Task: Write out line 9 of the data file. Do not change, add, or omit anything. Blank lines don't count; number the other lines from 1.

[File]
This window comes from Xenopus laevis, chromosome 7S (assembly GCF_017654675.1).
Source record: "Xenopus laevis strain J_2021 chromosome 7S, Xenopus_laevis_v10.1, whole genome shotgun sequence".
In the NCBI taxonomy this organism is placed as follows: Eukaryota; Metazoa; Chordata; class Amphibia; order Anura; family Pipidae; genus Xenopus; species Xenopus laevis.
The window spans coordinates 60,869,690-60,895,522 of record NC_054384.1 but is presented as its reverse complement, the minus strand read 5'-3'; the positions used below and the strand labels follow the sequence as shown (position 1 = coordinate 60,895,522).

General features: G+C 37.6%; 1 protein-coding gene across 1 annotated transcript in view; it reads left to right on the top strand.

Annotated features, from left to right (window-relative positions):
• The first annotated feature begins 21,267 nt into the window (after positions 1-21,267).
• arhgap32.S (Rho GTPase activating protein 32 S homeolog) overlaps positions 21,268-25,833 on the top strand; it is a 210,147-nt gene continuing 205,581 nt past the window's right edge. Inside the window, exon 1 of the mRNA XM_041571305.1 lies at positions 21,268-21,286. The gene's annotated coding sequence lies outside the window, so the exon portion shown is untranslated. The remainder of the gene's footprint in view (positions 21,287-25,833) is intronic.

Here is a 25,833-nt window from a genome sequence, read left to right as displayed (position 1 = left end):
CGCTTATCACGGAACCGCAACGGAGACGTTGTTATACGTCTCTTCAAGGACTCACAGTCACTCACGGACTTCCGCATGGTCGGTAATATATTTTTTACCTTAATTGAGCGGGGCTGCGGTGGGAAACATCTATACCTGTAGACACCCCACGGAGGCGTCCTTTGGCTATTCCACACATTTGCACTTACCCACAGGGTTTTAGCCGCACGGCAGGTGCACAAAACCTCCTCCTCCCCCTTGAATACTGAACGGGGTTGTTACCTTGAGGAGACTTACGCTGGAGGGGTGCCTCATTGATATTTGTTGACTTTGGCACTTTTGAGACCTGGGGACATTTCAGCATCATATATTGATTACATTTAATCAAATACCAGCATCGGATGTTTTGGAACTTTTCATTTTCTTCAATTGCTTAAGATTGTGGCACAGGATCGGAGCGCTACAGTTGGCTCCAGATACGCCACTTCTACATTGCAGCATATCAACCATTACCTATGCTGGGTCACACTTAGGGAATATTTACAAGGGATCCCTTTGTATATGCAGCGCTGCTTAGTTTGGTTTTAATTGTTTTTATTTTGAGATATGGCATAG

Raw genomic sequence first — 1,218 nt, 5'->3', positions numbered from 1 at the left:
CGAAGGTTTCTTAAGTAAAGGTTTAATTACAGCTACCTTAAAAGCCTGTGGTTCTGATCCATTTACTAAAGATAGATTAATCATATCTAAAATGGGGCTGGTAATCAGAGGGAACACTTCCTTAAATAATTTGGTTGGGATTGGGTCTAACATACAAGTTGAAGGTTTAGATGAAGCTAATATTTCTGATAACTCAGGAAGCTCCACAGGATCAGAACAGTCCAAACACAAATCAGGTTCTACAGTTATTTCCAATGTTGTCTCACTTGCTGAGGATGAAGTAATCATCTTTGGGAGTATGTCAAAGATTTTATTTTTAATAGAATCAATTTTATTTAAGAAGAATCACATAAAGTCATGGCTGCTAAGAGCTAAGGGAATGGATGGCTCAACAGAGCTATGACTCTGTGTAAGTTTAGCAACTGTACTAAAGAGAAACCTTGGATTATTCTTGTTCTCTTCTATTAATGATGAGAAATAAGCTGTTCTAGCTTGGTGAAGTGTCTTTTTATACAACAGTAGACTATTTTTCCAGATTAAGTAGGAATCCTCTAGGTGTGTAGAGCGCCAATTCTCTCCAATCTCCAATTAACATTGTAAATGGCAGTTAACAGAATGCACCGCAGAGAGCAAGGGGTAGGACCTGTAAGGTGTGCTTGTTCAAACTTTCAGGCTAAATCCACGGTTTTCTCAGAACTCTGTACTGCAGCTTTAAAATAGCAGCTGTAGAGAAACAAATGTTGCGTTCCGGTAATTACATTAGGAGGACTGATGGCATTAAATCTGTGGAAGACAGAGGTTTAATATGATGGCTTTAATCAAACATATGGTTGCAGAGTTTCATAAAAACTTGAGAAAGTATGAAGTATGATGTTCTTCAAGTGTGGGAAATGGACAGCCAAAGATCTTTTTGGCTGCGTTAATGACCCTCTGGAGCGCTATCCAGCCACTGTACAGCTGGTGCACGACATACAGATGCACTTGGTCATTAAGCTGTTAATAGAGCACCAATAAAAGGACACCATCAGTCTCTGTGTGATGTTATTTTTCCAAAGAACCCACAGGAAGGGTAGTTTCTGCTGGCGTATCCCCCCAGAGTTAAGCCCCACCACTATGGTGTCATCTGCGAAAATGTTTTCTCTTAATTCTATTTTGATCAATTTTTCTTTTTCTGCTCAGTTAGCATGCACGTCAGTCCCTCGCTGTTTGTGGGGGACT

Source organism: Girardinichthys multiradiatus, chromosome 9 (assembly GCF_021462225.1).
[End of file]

Here is a 25,833-nt window from a genome sequence, read left to right as displayed (position 1 = left end):